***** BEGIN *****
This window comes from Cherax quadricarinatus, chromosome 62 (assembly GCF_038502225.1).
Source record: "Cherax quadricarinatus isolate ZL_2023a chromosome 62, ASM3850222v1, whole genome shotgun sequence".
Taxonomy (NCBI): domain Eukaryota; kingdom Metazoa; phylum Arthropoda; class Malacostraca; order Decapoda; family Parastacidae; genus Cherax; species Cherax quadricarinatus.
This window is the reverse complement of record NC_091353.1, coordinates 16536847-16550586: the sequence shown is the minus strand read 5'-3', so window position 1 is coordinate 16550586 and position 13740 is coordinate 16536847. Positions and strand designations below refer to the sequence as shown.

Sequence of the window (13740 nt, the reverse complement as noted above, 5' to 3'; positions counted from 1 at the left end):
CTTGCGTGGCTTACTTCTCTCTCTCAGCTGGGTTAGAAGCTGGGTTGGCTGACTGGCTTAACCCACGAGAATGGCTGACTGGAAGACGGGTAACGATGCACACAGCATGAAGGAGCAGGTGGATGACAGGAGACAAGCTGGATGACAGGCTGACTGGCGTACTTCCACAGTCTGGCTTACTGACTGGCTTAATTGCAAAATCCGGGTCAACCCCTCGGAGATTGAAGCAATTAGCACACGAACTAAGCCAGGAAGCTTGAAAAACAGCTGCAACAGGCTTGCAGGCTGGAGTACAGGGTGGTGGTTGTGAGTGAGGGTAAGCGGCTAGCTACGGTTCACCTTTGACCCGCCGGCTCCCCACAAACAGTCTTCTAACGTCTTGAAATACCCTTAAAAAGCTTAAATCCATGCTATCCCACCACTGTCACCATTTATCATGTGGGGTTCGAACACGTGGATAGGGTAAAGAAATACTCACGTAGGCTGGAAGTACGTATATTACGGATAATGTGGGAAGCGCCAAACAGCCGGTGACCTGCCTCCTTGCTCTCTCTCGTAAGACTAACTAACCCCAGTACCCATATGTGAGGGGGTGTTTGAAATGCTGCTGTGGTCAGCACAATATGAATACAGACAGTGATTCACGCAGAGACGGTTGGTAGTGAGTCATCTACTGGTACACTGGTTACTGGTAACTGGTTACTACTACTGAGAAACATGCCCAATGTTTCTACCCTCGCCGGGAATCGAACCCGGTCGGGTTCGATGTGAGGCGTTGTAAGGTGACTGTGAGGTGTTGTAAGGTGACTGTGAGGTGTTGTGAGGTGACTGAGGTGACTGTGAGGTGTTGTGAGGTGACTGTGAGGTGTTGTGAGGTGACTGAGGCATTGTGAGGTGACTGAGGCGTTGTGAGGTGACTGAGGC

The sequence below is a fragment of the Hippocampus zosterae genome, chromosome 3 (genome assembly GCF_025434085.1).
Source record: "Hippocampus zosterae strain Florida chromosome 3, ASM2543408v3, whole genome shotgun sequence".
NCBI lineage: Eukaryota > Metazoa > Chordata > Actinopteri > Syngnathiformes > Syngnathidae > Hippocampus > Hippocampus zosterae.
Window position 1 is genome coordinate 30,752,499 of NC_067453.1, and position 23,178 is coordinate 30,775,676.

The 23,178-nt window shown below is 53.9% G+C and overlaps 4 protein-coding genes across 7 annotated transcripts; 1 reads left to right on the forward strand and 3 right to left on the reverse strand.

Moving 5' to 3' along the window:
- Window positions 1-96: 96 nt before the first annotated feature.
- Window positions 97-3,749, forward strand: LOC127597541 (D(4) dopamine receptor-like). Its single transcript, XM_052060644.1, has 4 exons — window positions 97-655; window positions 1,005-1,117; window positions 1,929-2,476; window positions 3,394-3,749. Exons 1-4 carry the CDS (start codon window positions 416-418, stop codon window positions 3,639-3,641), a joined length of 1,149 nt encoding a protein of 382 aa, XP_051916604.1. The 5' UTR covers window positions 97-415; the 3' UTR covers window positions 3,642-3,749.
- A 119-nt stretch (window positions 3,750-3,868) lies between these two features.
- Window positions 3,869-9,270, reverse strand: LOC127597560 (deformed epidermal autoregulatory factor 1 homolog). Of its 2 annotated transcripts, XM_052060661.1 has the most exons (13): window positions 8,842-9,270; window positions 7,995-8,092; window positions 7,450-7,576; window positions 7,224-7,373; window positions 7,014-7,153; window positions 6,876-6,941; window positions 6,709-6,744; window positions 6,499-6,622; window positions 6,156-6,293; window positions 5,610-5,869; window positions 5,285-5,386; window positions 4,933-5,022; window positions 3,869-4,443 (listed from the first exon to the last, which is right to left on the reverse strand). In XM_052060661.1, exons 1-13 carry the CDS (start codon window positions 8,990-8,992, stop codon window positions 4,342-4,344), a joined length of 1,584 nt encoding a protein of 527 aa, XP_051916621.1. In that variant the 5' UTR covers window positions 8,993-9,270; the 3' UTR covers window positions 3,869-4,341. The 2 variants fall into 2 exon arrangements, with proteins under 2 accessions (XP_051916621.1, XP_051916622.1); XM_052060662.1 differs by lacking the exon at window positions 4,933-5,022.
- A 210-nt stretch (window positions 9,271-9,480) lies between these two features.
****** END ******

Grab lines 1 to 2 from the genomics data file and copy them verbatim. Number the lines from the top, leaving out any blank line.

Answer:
This window comes from Cherax quadricarinatus, chromosome 62 (assembly GCF_038502225.1).
Source record: "Cherax quadricarinatus isolate ZL_2023a chromosome 62, ASM3850222v1, whole genome shotgun sequence".